• Lt. Governor Alonso de Vera y Aragón (1583–1587). And de facto governor at Asunción until 1592.
  • Adelantado Governor Juan Torres de Vera y Aragón (1587–1592). Judge of the Royal Audience, married to Juana Ortiz de Zárate. Last appointed adelantado.

Governors of the Río de la Plata and Paraguay

Governors of Río de la Plata

The audiencias of the Viceroyalty of Peru c.1650. The Audience of Charcas is section 5.[1]
  • Governor Hernando Arias de Saavedra (1617–1618).
  • Governor Diego de Góngora (1618–1623). Found guilty post mortem of corruption, allowing trade in slaves and contraband to flourish.
  • Governor Alonso Pérez de Salazar (1623–1624).
  • Governor Francisco de Céspedes (1624–1631). Continued efforts to pacify the Charrua.
  • Governor Pedro Esteban Dávila (1631–1637). Concepción del Bermejo destroyed by natives.
  • Governor Mendo de la Cueva y Benavidez (1637–1640). Defense of Buenos Aires improved. Expedition against the Calchaquís. Fort Santa Teresa erected.
  • Governor Ventura Mojica (or Mujica) (1640–1641).
  • Governor Andrés de Sandoval (1641).
  • Governor Jerónimo Luis de Cabrera y Garay (1641–1645). Expulsion of Portuguese attempted in governorate.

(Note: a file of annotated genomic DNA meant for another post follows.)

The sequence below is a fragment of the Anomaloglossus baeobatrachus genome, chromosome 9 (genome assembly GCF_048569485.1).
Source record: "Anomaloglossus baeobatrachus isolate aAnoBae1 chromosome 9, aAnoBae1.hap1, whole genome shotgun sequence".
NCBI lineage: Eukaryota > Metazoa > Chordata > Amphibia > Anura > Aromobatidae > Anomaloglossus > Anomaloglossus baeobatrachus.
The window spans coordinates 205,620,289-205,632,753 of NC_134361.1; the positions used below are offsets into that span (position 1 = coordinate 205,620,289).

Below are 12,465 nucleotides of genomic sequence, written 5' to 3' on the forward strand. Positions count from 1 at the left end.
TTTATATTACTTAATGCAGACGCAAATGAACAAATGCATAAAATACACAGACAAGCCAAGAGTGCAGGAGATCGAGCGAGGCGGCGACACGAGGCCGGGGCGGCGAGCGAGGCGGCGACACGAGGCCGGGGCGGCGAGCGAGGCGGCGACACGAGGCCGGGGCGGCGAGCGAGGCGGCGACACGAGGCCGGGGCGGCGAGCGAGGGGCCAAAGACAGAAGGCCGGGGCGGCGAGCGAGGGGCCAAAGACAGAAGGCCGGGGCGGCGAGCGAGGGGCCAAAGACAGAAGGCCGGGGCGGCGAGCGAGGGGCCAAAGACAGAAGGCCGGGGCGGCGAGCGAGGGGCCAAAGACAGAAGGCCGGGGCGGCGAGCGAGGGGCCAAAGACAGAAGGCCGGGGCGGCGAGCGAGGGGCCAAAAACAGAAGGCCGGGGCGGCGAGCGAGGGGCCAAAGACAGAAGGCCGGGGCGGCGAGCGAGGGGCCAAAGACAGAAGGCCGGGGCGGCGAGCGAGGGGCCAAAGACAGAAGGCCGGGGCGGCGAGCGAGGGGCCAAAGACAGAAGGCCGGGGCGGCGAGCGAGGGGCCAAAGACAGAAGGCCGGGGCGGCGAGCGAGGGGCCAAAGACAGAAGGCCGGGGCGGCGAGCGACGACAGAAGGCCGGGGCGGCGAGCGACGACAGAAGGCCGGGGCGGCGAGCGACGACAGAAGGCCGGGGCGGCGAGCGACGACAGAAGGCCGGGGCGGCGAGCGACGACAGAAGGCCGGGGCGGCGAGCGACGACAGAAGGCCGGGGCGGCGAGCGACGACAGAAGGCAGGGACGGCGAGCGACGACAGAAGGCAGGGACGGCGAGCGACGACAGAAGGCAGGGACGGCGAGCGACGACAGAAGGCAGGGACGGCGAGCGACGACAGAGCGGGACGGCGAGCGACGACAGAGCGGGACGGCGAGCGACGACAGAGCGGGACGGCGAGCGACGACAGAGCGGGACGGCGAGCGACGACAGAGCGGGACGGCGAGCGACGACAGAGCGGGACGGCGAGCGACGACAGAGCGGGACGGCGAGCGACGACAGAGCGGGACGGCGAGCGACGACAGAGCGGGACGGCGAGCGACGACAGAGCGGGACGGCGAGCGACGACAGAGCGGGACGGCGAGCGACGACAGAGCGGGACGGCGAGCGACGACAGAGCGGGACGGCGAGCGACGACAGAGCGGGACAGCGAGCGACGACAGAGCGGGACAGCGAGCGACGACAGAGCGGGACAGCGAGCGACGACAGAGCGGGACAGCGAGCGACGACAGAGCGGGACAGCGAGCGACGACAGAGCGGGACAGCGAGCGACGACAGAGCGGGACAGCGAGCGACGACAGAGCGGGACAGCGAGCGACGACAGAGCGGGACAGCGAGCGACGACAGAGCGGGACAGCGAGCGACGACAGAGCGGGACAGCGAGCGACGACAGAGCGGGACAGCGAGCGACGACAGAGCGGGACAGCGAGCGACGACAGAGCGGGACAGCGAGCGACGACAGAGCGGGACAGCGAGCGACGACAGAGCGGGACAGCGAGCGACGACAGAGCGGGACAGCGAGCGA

• Governor Jacinto Lariz (1645–1653). Arrested.
  • Governor Pedro Baigorrí Ruiz (1653–1660). Three French ships successfully repelled from Buenos Aires. Calchaquís repelled from Santa Fe.
  • Governor Alonso Mercado y Villacorta (1660–1663). Request to be able to send two trade ships annually denied. Dutch ships permitted to dock in Buenos Aires.
  • Governor Juan Martínez de Salazar (1663–1674). Continued requests for free commerce. The Royal Audience of Buenos Aires briefly independent of the court at Charcas.
  • Governor Andrés de Robles (1674–1678).
  • Governor José de Garro (1678–1682). Portuguese expelled from Colonia de Sacramento in 1680.
  • Governor José Antonio de Herrera y Sotomayor (1682–1691). Tucuman relocated.
  • Governor Agustín de Robles (1691–1698).
  • Governor Manuel de Prado y Maldonado (1698–1704). Visit from Danish squadron in Buenos Aires.
  • Governor Alonso Juan de Valdés e Inclán (1704–1708). Colonia de Sacramento retaken.
  • Governor Manuel de Velasco y Tejada (1708–1712). Purchased office for 3000 pesos. Arrested.
  • Governor Juan José de Muliloa (1712).
  • Governor Alonso de Arce y Soria (1712–1714). Buys the position for 18,000 pesos. Dies five months later.
  • Governor José Bermúdez de Castro (1714–1715).
  • Governor Baltasar García Ros (1715–1717). Colonia del Sacramento returned to the Portuguese. Campaigns against the Charrua, Yaro, and Bohanes.